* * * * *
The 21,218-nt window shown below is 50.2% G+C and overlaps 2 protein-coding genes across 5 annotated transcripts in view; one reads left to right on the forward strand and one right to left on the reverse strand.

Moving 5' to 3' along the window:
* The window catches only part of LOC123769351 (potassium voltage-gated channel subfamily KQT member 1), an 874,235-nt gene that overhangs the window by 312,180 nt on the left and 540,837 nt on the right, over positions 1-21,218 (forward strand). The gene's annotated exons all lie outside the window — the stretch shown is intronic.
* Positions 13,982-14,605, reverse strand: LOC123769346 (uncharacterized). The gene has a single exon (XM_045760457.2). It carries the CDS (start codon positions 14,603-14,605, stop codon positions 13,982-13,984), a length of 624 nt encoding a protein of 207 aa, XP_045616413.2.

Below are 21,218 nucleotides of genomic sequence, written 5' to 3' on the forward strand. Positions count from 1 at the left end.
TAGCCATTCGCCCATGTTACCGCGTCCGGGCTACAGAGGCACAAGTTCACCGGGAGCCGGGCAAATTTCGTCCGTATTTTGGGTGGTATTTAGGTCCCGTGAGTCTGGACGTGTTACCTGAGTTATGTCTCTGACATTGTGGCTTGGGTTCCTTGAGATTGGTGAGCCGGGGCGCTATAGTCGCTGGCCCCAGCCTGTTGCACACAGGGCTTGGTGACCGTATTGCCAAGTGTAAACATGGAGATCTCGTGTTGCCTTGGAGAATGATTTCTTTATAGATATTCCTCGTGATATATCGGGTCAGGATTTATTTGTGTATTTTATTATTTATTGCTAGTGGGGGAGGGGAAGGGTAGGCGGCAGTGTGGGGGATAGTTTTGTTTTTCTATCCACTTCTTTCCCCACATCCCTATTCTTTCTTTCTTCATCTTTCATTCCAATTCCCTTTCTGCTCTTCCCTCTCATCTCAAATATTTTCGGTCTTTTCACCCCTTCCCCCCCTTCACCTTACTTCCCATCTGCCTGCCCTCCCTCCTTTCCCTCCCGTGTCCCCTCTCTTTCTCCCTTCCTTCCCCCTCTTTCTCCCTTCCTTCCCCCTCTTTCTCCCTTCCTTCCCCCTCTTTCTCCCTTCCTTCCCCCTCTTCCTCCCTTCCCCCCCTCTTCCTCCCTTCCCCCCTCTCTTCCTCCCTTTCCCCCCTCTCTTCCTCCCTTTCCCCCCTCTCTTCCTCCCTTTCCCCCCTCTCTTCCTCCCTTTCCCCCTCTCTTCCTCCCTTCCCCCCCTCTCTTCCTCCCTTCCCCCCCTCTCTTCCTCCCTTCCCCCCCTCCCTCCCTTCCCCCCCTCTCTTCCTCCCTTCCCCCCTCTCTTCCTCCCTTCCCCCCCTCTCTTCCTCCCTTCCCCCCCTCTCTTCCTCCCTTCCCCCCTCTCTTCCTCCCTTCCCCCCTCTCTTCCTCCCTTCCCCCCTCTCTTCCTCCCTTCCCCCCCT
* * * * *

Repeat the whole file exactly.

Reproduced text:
The 21,218-nt window shown below is 50.2% G+C and overlaps 2 protein-coding genes across 5 annotated transcripts in view; one reads left to right on the forward strand and one right to left on the reverse strand.

Moving 5' to 3' along the window:
* The window catches only part of LOC123769351 (potassium voltage-gated channel subfamily KQT member 1), an 874,235-nt gene that overhangs the window by 312,180 nt on the left and 540,837 nt on the right, over positions 1-21,218 (forward strand). The gene's annotated exons all lie outside the window — the stretch shown is intronic.
* Positions 13,982-14,605, reverse strand: LOC123769346 (uncharacterized). The gene has a single exon (XM_045760457.2). It carries the CDS (start codon positions 14,603-14,605, stop codon positions 13,982-13,984), a length of 624 nt encoding a protein of 207 aa, XP_045616413.2.

Below are 21,218 nucleotides of genomic sequence, written 5' to 3' on the forward strand. Positions count from 1 at the left end.
TAGCCATTCGCCCATGTTACCGCGTCCGGGCTACAGAGGCACAAGTTCACCGGGAGCCGGGCAAATTTCGTCCGTATTTTGGGTGGTATTTAGGTCCCGTGAGTCTGGACGTGTTACCTGAGTTATGTCTCTGACATTGTGGCTTGGGTTCCTTGAGATTGGTGAGCCGGGGCGCTATAGTCGCTGGCCCCAGCCTGTTGCACACAGGGCTTGGTGACCGTATTGCCAAGTGTAAACATGGAGATCTCGTGTTGCCTTGGAGAATGATTTCTTTATAGATATTCCTCGTGATATATCGGGTCAGGATTTATTTGTGTATTTTATTATTTATTGCTAGTGGGGGAGGGGAAGGGTAGGCGGCAGTGTGGGGGATAGTTTTGTTTTTCTATCCACTTCTTTCCCCACATCCCTATTCTTTCTTTCTTCATCTTTCATTCCAATTCCCTTTCTGCTCTTCCCTCTCATCTCAAATATTTTCGGTCTTTTCACCCCTTCCCCCCCTTCACCTTACTTCCCATCTGCCTGCCCTCCCTCCTTTCCCTCCCGTGTCCCCTCTCTTTCTCCCTTCCTTCCCCCTCTTTCTCCCTTCCTTCCCCCTCTTTCTCCCTTCCTTCCCCCTCTTTCTCCCTTCCTTCCCCCTCTTCCTCCCTTCCCCCCCTCTTCCTCCCTTCCCCCCTCTCTTCCTCCCTTTCCCCCCTCTCTTCCTCCCTTTCCCCCCTCTCTTCCTCCCTTTCCCCCCTCTCTTCCTCCCTTTCCCCCTCTCTTCCTCCCTTCCCCCCCTCTCTTCCTCCCTTCCCCCCCTCTCTTCCTCCCTTCCCCCCCTCCCTCCCTTCCCCCCCTCTCTTCCTCCCTTCCCCCCTCTCTTCCTCCCTTCCCCCCCTCTCTTCCTCCCTTCCCCCCCTCTCTTCCTCCCTTCCCCCCTCTCTTCCTCCCTTCCCCCCTCTCTTCCTCCCTTCCCCCCTCTCTTCCTCCCTTCCCCCCCT